Good news everyone! Cesar Chavez is running for Congress!
Now, before you get too excited, I should probably mention a few things.
First of all, the Cesar Chavez you’re probably thinking of passed away in 1993, and so is no longer allowed to participate in the political system (except maybe in Chicago). Also, the Cesar Chavez currently running for Congress has campaigned for political office twice before as a Republican – not the expected political affiliation for someone trying to associate with the United Farm Workers union. And, perhaps most interestingly, this Cesar Chavez wasn’t named Cesar Chavez until November of 2013.
The candidate-formerly-known-as-Scott-Fistler changed his name, stating “I have experienced many hardships because of my name.” New name in hand, Fistler/Chavez found a new party too and is a candidate in the Democratic primary to represent Arizona’s 7th Congressional District.
This is one of the reasons I love U.S. politics. Every election season absurdity finds its way into the scene somewhere. But there’s also something about this that unsettles me, and makes me feel sad for Fistler/Chavez.
Our old friend Bill Shakespeare gives us the adage, “A rose by any other name would smell as sweet.” Put differently, God lovingly creates and sustains us unconditionally and absolutely, independent of any titles, labels, or anything else that may preoccupy us. In this case, that would mean that Fistler/Chavez’s lovability and worth as a human person is in no way affected by his legal name.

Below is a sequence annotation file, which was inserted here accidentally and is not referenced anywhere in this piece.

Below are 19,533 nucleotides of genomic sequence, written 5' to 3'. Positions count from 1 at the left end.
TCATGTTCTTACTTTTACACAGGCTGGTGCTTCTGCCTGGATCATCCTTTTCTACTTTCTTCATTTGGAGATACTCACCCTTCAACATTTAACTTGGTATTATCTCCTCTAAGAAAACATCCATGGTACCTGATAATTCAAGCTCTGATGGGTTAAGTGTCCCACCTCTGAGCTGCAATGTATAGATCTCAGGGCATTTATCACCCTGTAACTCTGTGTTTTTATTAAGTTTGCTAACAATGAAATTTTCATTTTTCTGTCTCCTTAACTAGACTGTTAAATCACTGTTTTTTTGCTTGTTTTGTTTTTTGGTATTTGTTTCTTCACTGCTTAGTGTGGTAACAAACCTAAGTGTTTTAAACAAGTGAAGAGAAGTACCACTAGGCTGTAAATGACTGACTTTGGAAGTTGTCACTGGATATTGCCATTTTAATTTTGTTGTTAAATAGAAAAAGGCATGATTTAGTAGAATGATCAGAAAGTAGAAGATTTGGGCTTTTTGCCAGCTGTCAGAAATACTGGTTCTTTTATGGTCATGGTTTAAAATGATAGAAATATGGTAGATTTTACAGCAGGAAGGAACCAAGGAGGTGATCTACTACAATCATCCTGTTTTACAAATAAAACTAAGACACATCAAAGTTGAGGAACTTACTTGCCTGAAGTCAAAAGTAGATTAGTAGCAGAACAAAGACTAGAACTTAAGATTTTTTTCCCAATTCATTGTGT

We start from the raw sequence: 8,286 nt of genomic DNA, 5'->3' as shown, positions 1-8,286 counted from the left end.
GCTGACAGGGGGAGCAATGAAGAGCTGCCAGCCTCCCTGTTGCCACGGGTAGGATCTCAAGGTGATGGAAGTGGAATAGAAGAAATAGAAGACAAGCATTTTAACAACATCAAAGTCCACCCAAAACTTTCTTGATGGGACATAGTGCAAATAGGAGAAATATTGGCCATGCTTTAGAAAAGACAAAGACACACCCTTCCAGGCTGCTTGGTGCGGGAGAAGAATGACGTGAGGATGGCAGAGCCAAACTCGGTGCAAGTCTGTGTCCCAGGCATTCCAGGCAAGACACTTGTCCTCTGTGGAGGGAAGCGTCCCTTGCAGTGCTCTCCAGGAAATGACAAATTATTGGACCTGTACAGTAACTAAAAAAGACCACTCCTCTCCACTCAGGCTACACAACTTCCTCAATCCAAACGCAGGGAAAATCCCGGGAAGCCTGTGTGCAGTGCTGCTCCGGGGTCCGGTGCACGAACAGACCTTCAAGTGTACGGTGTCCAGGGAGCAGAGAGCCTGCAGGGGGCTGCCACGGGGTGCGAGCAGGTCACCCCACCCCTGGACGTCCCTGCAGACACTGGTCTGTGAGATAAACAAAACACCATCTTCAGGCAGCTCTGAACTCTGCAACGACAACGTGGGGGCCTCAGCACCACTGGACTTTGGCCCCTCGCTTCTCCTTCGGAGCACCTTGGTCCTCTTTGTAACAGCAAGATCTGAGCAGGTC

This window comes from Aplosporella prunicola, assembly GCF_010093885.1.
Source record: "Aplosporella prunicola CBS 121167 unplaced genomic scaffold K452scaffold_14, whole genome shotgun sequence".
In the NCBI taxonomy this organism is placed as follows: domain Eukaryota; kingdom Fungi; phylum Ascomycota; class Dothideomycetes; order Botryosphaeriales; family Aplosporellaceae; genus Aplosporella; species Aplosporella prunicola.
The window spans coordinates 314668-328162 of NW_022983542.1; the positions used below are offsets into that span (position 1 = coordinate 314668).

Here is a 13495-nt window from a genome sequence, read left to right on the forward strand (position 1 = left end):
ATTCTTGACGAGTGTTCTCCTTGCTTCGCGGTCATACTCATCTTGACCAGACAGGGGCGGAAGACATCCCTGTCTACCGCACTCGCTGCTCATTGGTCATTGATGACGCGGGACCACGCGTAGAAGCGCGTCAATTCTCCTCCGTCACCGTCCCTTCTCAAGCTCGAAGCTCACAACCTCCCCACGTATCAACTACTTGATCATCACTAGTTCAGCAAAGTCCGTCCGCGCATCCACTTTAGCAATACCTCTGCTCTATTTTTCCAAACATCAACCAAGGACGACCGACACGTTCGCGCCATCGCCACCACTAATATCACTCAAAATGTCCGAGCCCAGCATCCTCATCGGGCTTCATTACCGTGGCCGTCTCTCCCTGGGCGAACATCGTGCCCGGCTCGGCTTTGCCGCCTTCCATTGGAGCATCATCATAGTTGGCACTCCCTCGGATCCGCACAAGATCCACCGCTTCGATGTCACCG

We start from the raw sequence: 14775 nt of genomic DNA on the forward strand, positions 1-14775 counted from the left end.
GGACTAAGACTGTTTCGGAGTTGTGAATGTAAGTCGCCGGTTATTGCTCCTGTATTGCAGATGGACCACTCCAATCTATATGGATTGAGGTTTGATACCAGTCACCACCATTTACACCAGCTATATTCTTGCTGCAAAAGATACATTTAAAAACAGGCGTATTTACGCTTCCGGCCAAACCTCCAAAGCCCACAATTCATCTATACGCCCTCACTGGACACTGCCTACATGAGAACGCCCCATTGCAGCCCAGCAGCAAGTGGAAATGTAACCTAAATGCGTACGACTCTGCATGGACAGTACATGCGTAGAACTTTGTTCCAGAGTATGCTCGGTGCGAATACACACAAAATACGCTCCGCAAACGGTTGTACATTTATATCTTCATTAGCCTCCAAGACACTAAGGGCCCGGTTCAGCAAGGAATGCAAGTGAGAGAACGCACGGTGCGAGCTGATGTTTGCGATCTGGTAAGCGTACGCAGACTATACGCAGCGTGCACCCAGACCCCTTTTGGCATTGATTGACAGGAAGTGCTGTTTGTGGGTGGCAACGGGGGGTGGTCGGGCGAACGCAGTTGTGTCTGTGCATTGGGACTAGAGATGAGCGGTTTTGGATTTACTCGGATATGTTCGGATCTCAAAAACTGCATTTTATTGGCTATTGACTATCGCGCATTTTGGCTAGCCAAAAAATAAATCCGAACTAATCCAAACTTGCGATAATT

So why change it?
My gut response to this question is that Fistler/Chavez, having already lost two campaigns, is looking for a way to capitalize on the widespread popularity of Cesar Chavez in the majority Latino Congressional District in Phoenix. After all, campaigning under the name of this famous activist could prove to be a political boost. But at what point is Fistler/Chavez focusing more on superficial name-related benefits than on sharing who he actually is with potential voters?
Could this change to part of who he is be driven by thoughts of “I’m not good enough as I am,” “People won’t accept me unless I change myself,” or “I’ll do absolutely whatever it takes to accomplish this goal”?
While I can’t say that this is absolutely what is motivating Fistler/Chavez, I hope that these thoughts give way to a recognition that our worth as people isn’t tied to names or labels. God fully knows and loves us exactly as we are, no matter our titles or perceived achievements. What’s more, simply being and sharing our authentic selves with those around us is real success. Even if it means a few bumps, bruises, and campaign losses along the way.
Cover Image: “Hello my name is”, by Emily Rose/Tako Fiber, Flickr Creative Commons, available here.